This is a wonderful book which I would recommend to all lovers of historical fiction, it will take you into Cornwall and the writing is so vivid I can hear the wonderful accents throughout the characters story even through the different classes the author has written a book which is full of historical facts which shows class and creed of the times detailed within the book.
The Midwife's Daughter by Patricia Ferguson is a book which I highly recommend to all readers of historical fiction but also one which holds a lot of lessons for us all.
12 of 14 people found the following review helpful
Violet Dimond, aka `The Holy Terror', is a redoubtable `handywoman' (unqualified midwife and layer-out of the dead) who has delivered several generations of children in the Cornish town of Silkhampton. However, her livelihood is threatened by new advances in medicine and laws which mean that unqualified women such as Violet may no longer legally practice.
Violet still mourns the loss of her beloved daughter Ruth many years earlier, so when she encounters a neglected young black girl in the children's home where her twin sister Bea works, she immediately decides to take her home, the Matron being only too willing to let Violet take such a "deeply unpromising" child off her hands. So begins Violet's new lease of life.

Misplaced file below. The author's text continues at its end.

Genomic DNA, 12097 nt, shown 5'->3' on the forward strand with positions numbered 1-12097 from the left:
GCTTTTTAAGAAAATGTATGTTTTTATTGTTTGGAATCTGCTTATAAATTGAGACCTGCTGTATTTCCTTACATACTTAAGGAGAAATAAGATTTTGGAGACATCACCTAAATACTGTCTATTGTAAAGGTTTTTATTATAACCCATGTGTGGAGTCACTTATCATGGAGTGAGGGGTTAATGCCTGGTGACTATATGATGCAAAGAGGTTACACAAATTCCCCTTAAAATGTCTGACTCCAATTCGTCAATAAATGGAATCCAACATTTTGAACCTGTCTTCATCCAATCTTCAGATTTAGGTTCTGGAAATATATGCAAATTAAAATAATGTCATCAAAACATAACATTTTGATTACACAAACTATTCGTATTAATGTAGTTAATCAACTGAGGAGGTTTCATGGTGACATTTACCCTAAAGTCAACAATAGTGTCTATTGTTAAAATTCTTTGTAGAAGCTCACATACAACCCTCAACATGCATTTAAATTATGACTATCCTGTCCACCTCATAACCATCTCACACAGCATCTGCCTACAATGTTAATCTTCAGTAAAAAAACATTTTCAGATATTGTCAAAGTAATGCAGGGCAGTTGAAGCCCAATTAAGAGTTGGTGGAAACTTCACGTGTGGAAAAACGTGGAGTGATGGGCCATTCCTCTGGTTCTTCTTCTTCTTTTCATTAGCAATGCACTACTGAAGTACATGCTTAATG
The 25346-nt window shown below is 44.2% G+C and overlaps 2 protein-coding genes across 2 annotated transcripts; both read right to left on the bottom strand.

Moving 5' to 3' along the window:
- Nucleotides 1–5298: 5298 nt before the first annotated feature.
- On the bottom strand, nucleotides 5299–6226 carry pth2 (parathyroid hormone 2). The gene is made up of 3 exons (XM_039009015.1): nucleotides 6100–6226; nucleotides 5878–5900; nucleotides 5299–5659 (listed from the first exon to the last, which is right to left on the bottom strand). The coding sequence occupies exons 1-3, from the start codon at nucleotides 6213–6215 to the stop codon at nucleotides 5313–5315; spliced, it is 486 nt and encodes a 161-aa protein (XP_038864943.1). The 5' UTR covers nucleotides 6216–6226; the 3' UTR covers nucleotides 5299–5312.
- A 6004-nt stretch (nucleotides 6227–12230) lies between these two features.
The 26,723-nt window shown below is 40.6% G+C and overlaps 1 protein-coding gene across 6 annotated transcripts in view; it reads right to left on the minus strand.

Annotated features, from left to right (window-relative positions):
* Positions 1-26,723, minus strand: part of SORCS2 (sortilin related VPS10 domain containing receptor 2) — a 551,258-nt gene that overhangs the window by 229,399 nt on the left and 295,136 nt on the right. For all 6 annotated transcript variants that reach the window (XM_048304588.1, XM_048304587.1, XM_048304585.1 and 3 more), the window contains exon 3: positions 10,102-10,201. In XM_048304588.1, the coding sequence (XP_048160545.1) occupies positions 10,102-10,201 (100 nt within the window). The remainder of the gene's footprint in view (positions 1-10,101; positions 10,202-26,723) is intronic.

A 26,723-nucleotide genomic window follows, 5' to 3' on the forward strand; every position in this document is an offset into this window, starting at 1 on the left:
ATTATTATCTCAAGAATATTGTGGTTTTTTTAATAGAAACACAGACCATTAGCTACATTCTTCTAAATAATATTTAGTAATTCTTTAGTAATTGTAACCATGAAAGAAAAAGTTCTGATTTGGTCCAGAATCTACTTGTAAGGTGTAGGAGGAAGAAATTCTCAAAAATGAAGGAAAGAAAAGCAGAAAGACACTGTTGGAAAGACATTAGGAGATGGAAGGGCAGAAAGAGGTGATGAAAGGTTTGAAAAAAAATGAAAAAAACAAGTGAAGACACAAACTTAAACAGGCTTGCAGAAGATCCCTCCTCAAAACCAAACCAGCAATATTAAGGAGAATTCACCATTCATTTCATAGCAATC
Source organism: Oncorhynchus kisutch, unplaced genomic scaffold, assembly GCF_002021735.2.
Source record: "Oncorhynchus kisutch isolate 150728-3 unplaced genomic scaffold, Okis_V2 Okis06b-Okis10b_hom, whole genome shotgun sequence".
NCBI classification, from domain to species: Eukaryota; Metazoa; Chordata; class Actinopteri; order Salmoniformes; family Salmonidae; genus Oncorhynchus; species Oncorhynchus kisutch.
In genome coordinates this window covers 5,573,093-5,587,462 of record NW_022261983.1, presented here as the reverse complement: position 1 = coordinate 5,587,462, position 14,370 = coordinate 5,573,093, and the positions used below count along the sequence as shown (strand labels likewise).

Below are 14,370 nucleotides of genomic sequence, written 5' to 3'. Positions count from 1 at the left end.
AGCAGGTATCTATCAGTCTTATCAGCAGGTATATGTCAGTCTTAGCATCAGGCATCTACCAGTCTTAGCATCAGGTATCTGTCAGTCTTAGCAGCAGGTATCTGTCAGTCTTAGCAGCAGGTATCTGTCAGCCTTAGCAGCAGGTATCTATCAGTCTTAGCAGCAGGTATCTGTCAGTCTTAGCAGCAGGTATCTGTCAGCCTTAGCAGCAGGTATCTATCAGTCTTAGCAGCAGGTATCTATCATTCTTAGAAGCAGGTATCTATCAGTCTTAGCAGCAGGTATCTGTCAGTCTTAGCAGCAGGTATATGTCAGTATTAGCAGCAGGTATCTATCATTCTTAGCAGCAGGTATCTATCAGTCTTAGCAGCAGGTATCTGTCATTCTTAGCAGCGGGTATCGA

For most of her life the child, Grace, is not overly concerned about the reaction she provokes, taking the stares and finger pointing in her stride and blossoming into a confident and popular young woman. However, following a brutal attack by someone she considered to be a friend, she begins to question her identity and whether the attack would have happened if she was white, and it leaves her with a feeling that she has "no people for me to go to, no country where I will fit in".
The story is set in the early years of the 20th century and leads up to and beyond the First World War which has devastating consequences for the close-knit rural community but also leads to greater acceptance and new beginnings for Grace.